Palestinians in Syria: Nakba Memories of Shattered Communities by Anaheed Al-HardanPalestinians in Syria: Nakba Memories of Shattered Communities by Anaheed Al-Hardan

Palestinians in Syria: Nakba Memories of Shattered Communities

byAnaheed Al-Hardan

Hardcover | April 5, 2016

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One hundred thousand Palestinians fled to Syria after being expelled from Palestine upon the establishment of the state of Israel in 1948. Integrating into Syrian society over time, their experience stands in stark contrast to the plight of Palestinian refugees in other Arab countries, leading to different ways through which to understand the 1948 Nakba, or catastrophe, in their popular memory.

Conducting interviews with first-, second-, and third-generation members of Syria's Palestinian community, Anaheed Al-Hardan follows the evolution of the Nakba-the central signifier of the Palestinian refugee past and present-in Arab intellectual discourses, Syria's Palestinian politics, and the community's memorialization. Al-Hardan's sophisticated research sheds light on the enduring relevance of the Nakba among the communities it helped create, while challenging the nationalist and patriotic idea that memories of the Nakba are static and universally shared among Palestinians. Her study also critically tracks the Nakba's changing meaning in light of Syria's twenty-first-century civil war.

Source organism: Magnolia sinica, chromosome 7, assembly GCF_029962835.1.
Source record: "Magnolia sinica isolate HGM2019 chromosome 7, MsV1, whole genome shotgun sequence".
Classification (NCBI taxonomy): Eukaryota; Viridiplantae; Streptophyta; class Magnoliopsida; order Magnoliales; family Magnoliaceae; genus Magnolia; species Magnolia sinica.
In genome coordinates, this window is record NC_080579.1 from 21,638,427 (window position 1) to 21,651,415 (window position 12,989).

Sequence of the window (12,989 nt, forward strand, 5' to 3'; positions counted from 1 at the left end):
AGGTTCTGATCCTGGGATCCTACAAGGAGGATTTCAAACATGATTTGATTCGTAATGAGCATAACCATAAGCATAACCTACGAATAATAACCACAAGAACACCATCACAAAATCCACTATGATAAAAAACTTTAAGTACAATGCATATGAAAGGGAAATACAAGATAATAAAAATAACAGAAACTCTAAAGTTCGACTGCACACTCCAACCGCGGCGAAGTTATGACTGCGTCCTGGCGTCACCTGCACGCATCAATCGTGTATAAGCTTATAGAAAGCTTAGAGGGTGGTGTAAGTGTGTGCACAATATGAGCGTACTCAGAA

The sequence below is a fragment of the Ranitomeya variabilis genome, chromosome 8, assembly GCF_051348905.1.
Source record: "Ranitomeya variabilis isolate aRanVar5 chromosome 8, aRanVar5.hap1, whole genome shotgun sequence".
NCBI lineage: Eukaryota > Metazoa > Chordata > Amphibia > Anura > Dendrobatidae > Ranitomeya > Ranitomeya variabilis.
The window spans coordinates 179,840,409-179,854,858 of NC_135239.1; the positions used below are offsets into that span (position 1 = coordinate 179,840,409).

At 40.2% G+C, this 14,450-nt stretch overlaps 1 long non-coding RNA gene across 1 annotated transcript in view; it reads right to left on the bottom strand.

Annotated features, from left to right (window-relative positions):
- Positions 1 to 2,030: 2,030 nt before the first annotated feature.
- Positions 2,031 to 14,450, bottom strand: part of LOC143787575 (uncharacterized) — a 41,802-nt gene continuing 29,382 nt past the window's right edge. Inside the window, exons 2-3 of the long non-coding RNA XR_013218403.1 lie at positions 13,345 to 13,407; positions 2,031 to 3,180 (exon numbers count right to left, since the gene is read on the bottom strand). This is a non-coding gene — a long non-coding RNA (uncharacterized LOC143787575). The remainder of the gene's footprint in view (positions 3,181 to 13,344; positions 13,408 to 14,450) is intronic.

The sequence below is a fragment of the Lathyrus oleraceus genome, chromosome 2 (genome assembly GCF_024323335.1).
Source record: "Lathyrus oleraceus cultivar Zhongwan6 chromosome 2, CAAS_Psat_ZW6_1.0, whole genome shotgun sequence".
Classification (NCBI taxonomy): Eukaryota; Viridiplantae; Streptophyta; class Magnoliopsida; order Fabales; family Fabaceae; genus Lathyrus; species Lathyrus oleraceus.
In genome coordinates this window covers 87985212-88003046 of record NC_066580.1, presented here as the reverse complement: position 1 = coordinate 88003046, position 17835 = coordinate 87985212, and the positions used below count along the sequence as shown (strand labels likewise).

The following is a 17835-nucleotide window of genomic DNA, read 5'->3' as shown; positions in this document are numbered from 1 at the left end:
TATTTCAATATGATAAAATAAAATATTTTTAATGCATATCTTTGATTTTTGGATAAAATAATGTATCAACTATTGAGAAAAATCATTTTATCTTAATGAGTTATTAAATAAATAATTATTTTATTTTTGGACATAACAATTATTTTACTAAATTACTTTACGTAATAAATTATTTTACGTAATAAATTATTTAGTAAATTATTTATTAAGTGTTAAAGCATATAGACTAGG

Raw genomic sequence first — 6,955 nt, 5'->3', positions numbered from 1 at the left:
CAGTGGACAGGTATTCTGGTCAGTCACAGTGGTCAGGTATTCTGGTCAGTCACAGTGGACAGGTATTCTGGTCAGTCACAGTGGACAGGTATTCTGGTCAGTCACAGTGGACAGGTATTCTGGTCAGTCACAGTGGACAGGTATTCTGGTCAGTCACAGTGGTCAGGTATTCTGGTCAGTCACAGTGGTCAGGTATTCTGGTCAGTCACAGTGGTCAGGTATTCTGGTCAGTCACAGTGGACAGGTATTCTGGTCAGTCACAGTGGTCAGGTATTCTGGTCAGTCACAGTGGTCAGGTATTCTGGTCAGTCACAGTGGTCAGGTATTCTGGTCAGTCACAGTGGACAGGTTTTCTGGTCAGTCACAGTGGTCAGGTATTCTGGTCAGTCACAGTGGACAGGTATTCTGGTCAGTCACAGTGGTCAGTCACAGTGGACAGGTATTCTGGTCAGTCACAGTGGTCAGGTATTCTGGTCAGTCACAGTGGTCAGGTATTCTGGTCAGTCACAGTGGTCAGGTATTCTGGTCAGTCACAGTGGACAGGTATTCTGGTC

Anaheed Al-Hardan is assistant professor of sociology at the American University of Beirut.
Title:Palestinians in Syria: Nakba Memories of Shattered CommunitiesFormat:HardcoverDimensions:272 pagesPublished:April 5, 2016Publisher:Columbia University PressLanguage:English

The following ISBNs are associated with this title:

ISBN - 10:0231176368

ISBN - 13:9780231176361

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Table of Contents

Note on Transliteration and NamesPreface and AcknowledgmentsIntroduction: The Catastrophe of 1948, the Catastrophes of Today1. The Nakba in Arab Thought2. The Palestinian Refugee Community in Syria3. The Right of Return Movement and Memories for the Return4. Narrating Palestine, Transmitting Its Loss5. The Guardians' Communities and Memories of Catastrophes6. Second- and Third-Generation Postmemories of Palestine and Narratives on Nakba MemoryConclusion: The Catastrophes of Today, the Catastrophe of 1948NotesBibliographyIndex

Editorial Reviews

Especially in view of the impossibility of doing comparable research today, this book will be a valuable reference for years to come.